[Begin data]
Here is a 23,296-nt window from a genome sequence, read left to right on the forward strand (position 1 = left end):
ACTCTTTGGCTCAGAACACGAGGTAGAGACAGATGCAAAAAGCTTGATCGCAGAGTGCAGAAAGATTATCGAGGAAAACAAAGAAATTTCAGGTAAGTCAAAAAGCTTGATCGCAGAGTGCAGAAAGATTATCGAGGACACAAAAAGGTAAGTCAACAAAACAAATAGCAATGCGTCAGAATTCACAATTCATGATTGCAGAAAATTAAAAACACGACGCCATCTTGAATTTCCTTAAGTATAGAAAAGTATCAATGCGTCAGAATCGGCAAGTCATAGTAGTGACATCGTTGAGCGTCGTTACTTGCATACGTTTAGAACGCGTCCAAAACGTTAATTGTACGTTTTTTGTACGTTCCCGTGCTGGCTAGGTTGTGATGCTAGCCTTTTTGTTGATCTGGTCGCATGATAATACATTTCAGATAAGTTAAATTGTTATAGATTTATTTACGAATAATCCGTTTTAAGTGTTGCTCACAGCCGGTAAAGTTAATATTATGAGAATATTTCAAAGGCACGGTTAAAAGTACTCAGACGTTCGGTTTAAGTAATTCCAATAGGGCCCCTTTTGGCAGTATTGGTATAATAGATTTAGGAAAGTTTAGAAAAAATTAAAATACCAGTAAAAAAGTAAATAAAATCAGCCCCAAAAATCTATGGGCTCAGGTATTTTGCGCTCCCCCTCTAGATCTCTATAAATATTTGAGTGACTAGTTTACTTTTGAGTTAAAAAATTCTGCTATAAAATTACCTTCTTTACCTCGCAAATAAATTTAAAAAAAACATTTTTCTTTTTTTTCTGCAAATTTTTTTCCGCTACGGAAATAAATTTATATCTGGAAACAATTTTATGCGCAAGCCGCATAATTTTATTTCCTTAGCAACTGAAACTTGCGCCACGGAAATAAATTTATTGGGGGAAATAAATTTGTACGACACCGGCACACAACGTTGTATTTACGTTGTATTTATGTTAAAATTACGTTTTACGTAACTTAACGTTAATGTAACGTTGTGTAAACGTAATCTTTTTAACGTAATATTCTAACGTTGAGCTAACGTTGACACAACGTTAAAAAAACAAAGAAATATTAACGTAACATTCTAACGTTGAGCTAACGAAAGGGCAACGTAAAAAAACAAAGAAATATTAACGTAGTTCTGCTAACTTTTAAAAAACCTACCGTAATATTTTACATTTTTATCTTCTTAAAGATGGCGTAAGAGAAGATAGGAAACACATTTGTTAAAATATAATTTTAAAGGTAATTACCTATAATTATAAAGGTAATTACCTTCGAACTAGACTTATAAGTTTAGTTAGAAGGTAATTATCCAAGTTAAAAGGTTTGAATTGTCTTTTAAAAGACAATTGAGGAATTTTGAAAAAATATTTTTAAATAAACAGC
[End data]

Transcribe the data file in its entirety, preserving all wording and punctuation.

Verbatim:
Here is a 23,296-nt window from a genome sequence, read left to right on the forward strand (position 1 = left end):
ACTCTTTGGCTCAGAACACGAGGTAGAGACAGATGCAAAAAGCTTGATCGCAGAGTGCAGAAAGATTATCGAGGAAAACAAAGAAATTTCAGGTAAGTCAAAAAGCTTGATCGCAGAGTGCAGAAAGATTATCGAGGACACAAAAAGGTAAGTCAACAAAACAAATAGCAATGCGTCAGAATTCACAATTCATGATTGCAGAAAATTAAAAACACGACGCCATCTTGAATTTCCTTAAGTATAGAAAAGTATCAATGCGTCAGAATCGGCAAGTCATAGTAGTGACATCGTTGAGCGTCGTTACTTGCATACGTTTAGAACGCGTCCAAAACGTTAATTGTACGTTTTTTGTACGTTCCCGTGCTGGCTAGGTTGTGATGCTAGCCTTTTTGTTGATCTGGTCGCATGATAATACATTTCAGATAAGTTAAATTGTTATAGATTTATTTACGAATAATCCGTTTTAAGTGTTGCTCACAGCCGGTAAAGTTAATATTATGAGAATATTTCAAAGGCACGGTTAAAAGTACTCAGACGTTCGGTTTAAGTAATTCCAATAGGGCCCCTTTTGGCAGTATTGGTATAATAGATTTAGGAAAGTTTAGAAAAAATTAAAATACCAGTAAAAAAGTAAATAAAATCAGCCCCAAAAATCTATGGGCTCAGGTATTTTGCGCTCCCCCTCTAGATCTCTATAAATATTTGAGTGACTAGTTTACTTTTGAGTTAAAAAATTCTGCTATAAAATTACCTTCTTTACCTCGCAAATAAATTTAAAAAAAACATTTTTCTTTTTTTTCTGCAAATTTTTTTCCGCTACGGAAATAAATTTATATCTGGAAACAATTTTATGCGCAAGCCGCATAATTTTATTTCCTTAGCAACTGAAACTTGCGCCACGGAAATAAATTTATTGGGGGAAATAAATTTGTACGACACCGGCACACAACGTTGTATTTACGTTGTATTTATGTTAAAATTACGTTTTACGTAACTTAACGTTAATGTAACGTTGTGTAAACGTAATCTTTTTAACGTAATATTCTAACGTTGAGCTAACGTTGACACAACGTTAAAAAAACAAAGAAATATTAACGTAACATTCTAACGTTGAGCTAACGAAAGGGCAACGTAAAAAAACAAAGAAATATTAACGTAGTTCTGCTAACTTTTAAAAAACCTACCGTAATATTTTACATTTTTATCTTCTTAAAGATGGCGTAAGAGAAGATAGGAAACACATTTGTTAAAATATAATTTTAAAGGTAATTACCTATAATTATAAAGGTAATTACCTTCGAACTAGACTTATAAGTTTAGTTAGAAGGTAATTATCCAAGTTAAAAGGTTTGAATTGTCTTTTAAAAGACAATTGAGGAATTTTGAAAAAATATTTTTAAATAAACAGC